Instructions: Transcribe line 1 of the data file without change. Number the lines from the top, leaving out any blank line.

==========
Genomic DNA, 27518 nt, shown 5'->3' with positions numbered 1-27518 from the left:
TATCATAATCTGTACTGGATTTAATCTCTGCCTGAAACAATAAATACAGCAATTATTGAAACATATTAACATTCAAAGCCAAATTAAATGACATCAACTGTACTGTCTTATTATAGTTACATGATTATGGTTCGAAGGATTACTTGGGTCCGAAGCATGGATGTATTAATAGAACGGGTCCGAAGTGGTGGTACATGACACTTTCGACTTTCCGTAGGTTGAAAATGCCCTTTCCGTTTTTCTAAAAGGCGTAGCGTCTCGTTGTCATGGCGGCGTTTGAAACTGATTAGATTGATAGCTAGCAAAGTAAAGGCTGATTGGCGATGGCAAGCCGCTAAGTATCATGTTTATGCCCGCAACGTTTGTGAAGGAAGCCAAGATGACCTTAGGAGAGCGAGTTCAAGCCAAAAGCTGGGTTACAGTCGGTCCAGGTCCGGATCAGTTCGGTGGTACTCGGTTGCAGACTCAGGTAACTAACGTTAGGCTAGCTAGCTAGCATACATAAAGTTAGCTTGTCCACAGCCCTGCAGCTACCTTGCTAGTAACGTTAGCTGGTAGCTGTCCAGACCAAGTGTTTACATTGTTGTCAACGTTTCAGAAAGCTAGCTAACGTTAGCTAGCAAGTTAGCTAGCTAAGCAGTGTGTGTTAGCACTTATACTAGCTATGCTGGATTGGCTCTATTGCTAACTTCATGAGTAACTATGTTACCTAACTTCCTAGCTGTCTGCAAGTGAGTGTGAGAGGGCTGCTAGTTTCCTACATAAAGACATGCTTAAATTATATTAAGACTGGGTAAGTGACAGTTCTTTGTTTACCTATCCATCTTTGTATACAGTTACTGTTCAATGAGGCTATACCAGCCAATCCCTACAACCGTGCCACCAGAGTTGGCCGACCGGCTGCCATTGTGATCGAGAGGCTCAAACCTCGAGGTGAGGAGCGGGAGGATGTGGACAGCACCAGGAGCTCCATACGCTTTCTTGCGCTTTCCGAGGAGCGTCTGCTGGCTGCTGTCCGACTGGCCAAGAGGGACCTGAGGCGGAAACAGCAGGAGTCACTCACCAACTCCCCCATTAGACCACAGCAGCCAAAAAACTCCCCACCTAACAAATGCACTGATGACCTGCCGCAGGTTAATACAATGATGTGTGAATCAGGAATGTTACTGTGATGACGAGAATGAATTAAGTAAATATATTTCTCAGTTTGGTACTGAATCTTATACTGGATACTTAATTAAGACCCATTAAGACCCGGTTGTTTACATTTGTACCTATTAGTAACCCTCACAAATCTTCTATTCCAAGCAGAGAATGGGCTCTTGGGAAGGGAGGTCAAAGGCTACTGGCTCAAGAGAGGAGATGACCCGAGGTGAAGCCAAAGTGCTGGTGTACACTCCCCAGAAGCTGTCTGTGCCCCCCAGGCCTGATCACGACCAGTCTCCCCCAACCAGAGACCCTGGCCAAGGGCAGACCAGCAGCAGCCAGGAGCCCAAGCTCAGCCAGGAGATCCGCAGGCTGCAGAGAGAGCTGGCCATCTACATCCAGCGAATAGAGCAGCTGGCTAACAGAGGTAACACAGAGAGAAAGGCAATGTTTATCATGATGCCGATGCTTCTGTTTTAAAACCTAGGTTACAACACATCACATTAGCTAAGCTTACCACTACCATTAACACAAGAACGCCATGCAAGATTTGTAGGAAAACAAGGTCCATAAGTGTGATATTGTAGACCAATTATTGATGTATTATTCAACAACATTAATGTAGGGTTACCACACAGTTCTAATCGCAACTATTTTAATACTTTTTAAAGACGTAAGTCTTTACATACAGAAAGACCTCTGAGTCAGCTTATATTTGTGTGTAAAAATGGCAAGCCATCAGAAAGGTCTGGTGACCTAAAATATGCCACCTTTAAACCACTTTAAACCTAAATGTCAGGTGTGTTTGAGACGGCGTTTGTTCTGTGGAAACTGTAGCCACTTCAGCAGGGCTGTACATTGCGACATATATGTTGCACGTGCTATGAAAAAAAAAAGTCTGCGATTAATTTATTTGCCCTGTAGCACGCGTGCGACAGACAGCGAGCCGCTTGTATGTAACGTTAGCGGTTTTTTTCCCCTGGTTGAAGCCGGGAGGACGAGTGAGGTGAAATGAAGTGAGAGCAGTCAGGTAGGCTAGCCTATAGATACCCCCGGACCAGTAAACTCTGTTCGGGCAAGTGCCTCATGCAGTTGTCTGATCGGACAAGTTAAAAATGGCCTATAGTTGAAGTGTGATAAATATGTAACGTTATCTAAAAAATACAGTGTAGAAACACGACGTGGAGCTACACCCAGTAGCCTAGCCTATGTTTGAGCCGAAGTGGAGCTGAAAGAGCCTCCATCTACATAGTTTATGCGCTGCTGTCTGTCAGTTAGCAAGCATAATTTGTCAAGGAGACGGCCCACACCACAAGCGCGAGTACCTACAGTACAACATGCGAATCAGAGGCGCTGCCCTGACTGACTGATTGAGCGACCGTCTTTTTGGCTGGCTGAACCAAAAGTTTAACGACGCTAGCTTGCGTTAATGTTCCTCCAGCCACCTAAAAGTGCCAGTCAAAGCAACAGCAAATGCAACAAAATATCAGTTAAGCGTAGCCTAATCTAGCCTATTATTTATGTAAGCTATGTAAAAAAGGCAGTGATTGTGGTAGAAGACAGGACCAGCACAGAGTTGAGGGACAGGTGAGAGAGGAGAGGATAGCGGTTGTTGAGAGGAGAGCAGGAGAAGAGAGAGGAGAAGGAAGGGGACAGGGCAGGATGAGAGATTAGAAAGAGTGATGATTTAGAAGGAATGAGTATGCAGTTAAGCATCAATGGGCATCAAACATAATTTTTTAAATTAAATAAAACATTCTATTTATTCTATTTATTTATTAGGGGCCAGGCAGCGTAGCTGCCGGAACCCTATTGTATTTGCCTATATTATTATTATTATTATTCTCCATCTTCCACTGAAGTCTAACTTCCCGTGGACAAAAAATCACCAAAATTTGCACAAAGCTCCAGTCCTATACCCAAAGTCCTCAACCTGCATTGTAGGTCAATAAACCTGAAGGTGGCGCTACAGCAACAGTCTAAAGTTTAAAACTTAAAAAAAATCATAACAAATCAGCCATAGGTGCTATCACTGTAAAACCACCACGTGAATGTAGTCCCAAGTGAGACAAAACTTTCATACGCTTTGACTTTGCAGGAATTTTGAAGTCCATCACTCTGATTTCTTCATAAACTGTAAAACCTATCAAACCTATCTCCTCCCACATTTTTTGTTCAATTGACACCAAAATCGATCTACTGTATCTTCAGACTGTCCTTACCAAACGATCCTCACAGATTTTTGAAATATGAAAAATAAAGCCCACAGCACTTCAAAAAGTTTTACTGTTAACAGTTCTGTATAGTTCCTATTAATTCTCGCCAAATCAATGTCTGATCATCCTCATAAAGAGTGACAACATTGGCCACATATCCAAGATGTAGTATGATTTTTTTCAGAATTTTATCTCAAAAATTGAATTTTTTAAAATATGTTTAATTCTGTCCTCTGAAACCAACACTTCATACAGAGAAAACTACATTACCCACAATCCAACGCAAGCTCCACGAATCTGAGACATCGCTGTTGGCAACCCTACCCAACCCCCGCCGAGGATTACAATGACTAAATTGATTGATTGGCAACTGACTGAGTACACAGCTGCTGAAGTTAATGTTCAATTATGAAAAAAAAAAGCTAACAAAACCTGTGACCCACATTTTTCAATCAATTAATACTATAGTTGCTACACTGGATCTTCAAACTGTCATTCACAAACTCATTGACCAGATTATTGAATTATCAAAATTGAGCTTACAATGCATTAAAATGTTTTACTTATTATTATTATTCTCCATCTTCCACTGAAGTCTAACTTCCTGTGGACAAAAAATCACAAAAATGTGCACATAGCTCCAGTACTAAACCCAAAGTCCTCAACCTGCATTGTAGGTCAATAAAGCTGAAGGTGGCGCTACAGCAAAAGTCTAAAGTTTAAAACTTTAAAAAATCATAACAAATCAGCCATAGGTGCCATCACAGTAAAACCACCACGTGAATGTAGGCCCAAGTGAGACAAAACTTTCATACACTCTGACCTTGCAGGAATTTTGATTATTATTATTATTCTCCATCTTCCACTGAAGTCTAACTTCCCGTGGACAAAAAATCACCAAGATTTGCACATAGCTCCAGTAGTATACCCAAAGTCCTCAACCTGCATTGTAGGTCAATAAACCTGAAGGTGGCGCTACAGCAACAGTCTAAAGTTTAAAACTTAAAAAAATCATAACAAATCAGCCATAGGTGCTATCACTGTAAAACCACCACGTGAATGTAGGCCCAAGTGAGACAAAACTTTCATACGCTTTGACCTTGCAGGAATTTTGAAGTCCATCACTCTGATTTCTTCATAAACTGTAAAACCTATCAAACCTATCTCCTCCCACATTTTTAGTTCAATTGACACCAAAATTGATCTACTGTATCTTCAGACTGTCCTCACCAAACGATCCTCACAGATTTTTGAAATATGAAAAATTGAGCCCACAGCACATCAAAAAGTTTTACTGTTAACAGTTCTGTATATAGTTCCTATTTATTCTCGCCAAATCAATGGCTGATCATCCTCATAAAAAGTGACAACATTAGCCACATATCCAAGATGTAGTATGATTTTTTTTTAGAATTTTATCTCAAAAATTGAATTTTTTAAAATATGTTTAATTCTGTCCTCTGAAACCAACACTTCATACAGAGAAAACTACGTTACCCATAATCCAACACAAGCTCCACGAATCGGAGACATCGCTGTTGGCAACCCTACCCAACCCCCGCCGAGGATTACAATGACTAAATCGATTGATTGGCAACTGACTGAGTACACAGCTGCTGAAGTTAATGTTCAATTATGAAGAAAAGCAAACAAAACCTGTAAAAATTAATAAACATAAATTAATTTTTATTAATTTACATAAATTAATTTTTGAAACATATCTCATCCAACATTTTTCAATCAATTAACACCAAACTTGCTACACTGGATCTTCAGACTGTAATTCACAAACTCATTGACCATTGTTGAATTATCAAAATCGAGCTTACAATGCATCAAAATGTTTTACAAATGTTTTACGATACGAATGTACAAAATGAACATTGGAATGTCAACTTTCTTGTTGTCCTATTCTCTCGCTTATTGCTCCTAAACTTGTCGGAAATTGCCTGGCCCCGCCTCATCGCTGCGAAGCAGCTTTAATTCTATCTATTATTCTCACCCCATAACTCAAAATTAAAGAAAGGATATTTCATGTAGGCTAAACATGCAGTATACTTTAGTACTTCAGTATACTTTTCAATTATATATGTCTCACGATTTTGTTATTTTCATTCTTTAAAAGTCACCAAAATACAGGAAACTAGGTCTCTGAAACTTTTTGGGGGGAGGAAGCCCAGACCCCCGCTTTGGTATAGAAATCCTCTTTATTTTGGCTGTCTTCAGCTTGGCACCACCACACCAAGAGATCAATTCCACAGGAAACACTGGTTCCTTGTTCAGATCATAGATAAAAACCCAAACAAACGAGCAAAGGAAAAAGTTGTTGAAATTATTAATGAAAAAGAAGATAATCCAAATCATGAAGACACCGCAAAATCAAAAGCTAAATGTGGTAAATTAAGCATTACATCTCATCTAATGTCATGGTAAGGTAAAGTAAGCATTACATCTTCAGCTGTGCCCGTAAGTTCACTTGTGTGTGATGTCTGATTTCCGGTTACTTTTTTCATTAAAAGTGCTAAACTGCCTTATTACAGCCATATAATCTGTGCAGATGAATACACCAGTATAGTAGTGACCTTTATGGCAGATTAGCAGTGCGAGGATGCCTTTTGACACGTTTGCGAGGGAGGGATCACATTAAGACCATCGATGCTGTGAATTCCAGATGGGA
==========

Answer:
Genomic DNA, 27518 nt, shown 5'->3' with positions numbered 1-27518 from the left: